Synopsis: It’s Halloween in the French Quarter as P.I. Wyatt Thomas traces his missing girlfriend to a mysterious convent hidden deep in south Louisiana’s Honey Island Swamp. Even if he manages to find her and they both survive, will their relationship ever be the same?
CH: Today’s Guest Author is Eric Wilder. He is a master of Louisiana mystery writing. Welcome back to my blog, Eric.
CH: Can you sum up this New Orleans paranormal mystery in 20 words or less?
EW: It’s a diverse mixture of fantasy, reality, and the paranormal set in arguably the most haunting and exotic city on earth.
CH: Why did you decide to write this book on this topic?
EW: There is nothing normal about New Orleans. Its culture, religion, cuisine, etc., is a complex mixture of many people from all over the world. In New Orleans, voodoo and Catholicism are inextricably intertwined. In writing Sisters of the Mist, I wanted to explore this connection and do it by adding a dollop of fantasy to see what flavor I could achieve.
CH: Did you find anything challenging while writing about a convent?
EW: I once lived across the street from a Catholic convent where the nuns stayed cloistered for life. No one, neither friends nor family, ever visited them, and once they entered the compound, they never left it. Questions percolated in my brain for many years, until it became too much for a fiction writer not to probe the ether for answers.
CH: Was it hard creating believable situations and issues to mingle with New Orleans history?
EW: The complex cultural history of New Orleans is what makes the city so haunting and mysterious. Numerous plagues, slavery, killer hurricanes, and Civil War has shaped its history and made it unique. Because of this, I find it easy to use the Big Easy as the canvas upon which I apply the layers of color to create my stories.
CH: Which character was hardest to develop?
EW: Because of his intense family tragedy and the ensuing events leading to his spiritual development, Lando Impeke was the hardest character to develop. There’s a thin line between the complex, tragic character Lando is and the cartoon figure he could have become, if not portrayed correctly. I only hope I succeeded.
CH: Which characters experienced growth and change over the course of the story?
EW: Abba Gigoux experienced the most growth and change—her views on life, self-perception, and religious beliefs evolving dramatically.
CH: There were multiple themes in the book, how did they relate to each other and to the plot?
EW: I usually have two storylines intertwined throughout my books. Tony Nicosia, former N.O.P.D. homicide detective, turned P.I., is usually hot on the trail of a New Orleans’ mystery. This storyline is always related to a third person narrative and mostly lacks paranormal shadings. The primary storyline always involves Wyatt Thomas. It’s told in the first person, from his perspective and always involves fantasy, voodoo, and the paranormal.
CH: You have captured your readers when writing about New Orleans, and most of your readers come away from your books wanting to read more. How have you perfected this hook?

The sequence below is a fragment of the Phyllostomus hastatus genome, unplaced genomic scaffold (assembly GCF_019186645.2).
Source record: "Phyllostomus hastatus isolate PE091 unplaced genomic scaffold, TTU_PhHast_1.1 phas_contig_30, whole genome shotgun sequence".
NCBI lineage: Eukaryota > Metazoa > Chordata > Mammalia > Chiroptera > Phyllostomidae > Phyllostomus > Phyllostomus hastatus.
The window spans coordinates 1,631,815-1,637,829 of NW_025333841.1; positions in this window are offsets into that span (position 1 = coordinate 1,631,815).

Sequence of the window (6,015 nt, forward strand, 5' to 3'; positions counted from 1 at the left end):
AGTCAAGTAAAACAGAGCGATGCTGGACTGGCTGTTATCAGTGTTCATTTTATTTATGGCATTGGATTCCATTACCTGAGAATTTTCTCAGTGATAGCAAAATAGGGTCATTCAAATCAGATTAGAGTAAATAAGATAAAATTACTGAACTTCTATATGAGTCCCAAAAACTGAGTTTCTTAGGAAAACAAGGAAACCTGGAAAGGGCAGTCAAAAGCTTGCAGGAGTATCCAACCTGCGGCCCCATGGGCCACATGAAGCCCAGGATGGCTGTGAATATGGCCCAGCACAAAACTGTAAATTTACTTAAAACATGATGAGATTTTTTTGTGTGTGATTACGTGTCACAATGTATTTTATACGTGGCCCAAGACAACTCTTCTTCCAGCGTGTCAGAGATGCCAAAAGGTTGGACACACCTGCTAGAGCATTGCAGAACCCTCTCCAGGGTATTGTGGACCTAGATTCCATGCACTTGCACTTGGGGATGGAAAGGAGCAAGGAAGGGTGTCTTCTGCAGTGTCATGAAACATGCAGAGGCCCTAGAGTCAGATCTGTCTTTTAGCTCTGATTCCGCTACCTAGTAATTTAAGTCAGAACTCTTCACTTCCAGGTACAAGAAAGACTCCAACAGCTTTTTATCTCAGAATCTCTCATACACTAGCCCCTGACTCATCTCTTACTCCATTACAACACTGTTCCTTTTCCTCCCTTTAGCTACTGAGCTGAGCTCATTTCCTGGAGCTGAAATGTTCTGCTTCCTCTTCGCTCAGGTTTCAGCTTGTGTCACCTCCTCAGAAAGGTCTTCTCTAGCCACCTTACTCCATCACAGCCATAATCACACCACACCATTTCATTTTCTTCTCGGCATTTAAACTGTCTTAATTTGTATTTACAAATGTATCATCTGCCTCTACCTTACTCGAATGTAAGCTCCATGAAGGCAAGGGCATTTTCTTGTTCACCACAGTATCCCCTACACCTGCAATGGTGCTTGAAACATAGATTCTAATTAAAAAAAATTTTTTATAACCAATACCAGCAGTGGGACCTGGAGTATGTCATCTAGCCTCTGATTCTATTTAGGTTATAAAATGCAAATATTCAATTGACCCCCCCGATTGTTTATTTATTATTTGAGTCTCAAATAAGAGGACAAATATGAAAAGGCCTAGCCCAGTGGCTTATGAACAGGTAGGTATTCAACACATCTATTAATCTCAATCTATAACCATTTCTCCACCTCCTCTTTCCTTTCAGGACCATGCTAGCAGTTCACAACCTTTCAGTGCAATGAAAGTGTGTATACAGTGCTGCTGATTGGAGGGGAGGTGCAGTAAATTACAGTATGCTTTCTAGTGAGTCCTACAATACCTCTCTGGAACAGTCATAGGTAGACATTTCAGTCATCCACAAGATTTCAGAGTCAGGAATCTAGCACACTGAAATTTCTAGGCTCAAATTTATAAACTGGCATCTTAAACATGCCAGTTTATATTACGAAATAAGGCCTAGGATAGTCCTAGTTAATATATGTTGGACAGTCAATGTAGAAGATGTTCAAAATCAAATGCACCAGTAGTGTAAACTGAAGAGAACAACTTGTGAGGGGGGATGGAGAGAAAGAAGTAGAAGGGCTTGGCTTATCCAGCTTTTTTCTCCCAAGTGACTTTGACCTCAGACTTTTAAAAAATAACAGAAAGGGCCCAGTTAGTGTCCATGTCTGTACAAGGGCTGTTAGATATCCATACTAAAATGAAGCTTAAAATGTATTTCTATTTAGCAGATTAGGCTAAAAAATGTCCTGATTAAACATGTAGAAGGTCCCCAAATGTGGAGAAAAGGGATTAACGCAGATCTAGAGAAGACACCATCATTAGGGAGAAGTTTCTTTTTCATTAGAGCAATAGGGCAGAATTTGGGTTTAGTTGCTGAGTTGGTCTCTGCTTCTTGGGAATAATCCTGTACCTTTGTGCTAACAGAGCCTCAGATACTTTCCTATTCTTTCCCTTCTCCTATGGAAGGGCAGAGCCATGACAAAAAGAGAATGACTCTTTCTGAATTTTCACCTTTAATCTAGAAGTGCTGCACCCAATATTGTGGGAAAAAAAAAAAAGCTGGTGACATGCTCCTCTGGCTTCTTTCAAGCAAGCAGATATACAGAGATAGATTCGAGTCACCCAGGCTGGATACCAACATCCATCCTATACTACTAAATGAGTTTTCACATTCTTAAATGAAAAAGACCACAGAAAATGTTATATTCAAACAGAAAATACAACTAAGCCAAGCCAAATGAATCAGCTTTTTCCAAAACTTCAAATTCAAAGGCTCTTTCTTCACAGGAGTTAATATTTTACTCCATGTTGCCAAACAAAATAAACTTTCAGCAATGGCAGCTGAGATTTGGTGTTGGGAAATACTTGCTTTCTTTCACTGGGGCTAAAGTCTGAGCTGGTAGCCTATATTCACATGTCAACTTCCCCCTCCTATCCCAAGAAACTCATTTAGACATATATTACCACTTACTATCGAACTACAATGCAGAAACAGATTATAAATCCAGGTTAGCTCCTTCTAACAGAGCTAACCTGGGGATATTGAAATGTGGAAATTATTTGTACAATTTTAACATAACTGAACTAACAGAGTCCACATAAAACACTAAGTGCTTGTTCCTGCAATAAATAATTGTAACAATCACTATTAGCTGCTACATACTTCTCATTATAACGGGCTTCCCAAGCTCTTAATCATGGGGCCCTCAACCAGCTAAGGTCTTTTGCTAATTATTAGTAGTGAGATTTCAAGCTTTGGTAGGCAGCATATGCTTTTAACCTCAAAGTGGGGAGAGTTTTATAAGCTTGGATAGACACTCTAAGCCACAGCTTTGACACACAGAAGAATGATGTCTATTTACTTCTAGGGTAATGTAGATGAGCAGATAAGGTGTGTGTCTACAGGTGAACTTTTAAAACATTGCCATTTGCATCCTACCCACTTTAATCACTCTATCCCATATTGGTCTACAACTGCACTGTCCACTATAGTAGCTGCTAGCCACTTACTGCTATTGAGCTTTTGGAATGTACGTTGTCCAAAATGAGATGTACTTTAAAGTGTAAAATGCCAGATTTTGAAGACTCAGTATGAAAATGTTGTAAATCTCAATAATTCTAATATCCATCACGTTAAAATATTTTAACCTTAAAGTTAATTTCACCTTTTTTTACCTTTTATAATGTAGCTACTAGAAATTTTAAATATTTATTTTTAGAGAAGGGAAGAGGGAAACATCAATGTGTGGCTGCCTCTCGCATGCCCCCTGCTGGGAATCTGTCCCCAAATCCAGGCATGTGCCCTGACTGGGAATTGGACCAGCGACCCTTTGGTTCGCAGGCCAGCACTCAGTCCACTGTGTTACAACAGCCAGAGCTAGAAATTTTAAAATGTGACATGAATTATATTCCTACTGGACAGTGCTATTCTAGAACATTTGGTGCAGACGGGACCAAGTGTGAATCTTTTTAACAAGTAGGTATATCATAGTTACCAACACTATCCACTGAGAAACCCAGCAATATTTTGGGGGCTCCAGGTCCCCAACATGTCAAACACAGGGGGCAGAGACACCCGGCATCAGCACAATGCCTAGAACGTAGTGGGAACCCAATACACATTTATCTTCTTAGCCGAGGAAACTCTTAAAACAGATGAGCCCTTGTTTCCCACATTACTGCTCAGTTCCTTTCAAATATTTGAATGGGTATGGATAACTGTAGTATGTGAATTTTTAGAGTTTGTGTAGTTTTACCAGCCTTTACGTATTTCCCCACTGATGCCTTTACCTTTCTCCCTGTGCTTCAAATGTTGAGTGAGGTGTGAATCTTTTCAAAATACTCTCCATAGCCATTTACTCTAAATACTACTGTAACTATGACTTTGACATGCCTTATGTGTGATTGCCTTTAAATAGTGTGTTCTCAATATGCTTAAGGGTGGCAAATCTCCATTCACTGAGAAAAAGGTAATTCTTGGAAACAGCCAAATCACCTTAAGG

EW: I try to make the characters real, complete with warts including bigotry, racism, biases, and flaws. I also try to place the reader firmly in the Big Easy by using my knowledge of the city and its citizens to paint a vivid and very real picture of the place.
CH: Is there a special attachment that you have to New Orleans and this genre?
EW: New Orleans is one of the most interesting, complex, and mysterious cities on earth. I want my readers to feel as though they are actually there, and I always strive to make the city my main character.
CH: What is different and exciting that you bring to your readers through your writing style?
EW: After reading The Exorcist many years ago, I didn’t sleep well for a month because it seemed so real to me. I do my best to bring my stories to life and make everything, no matter how unbelievable, believable.
CH: From a feedback perspective, and without a spoiler, did most readers find the ending to be satisfying and met their expectations of the plot?
EW: I wanted to leave a cliffhanger at the end of the book that no one was expecting. So far, everyone I’ve talked to that has read the book likes the ending.
CH: This is book 6 in the series, how many more books are there in the series?
EW: I honestly don’t know how many books this series will ultimately have. I love the characters and the setting, and I think I could go on forever. Guess I’ll stop when the readers stop asking for more.
CH: What is your next writing project?
EW: I’m working on French Quarter Mystery #7, which is tentatively titled, New Orleans Dangerous. It’s about an NBA player that gets traded to the New Orleans Pelicans and begins to learn he has a connection he didn’t know about that involves voodoo, incest, and murder.
CH: How to Find Eric Wilder:
- Eric’s Website: http://www.ericwilder.com
- Eric’s Amazon Link: http://tiny.cc/gktpqy
- Eric’s Author Page: http://tiny.cc/fltpqy
- Eric’s Facebook: http://facebook.com/louisianamysterywriter
CH: Can you tell my audience where they can purchase your book?
EW: My books are available on Amazon, Barnes & Noble, Kobo, iBooks, and Smashwords. Paperbacks can be ordered from your local bookstore.
CH: Any closing remarks?
EW: Thanks, Cheryl, for spotlighting my new book. You are a great author in your own right. Your blog is a wonderful platform for authors, and your interviews are astute, intelligent, and illuminating.
CH: Thank you so much, Eric Wilder, for taking time out of your very busy writing schedule to join me and my blog followers. It has been a real pleasure discussing your book with my audience. And readers, if you’re like me and would enjoy this book. I suggest you pick up a copy at your earliest convenience.
Note: Photos/Clip art are compliments of the Internet, Eric Wilder and Cheryl Holloway.
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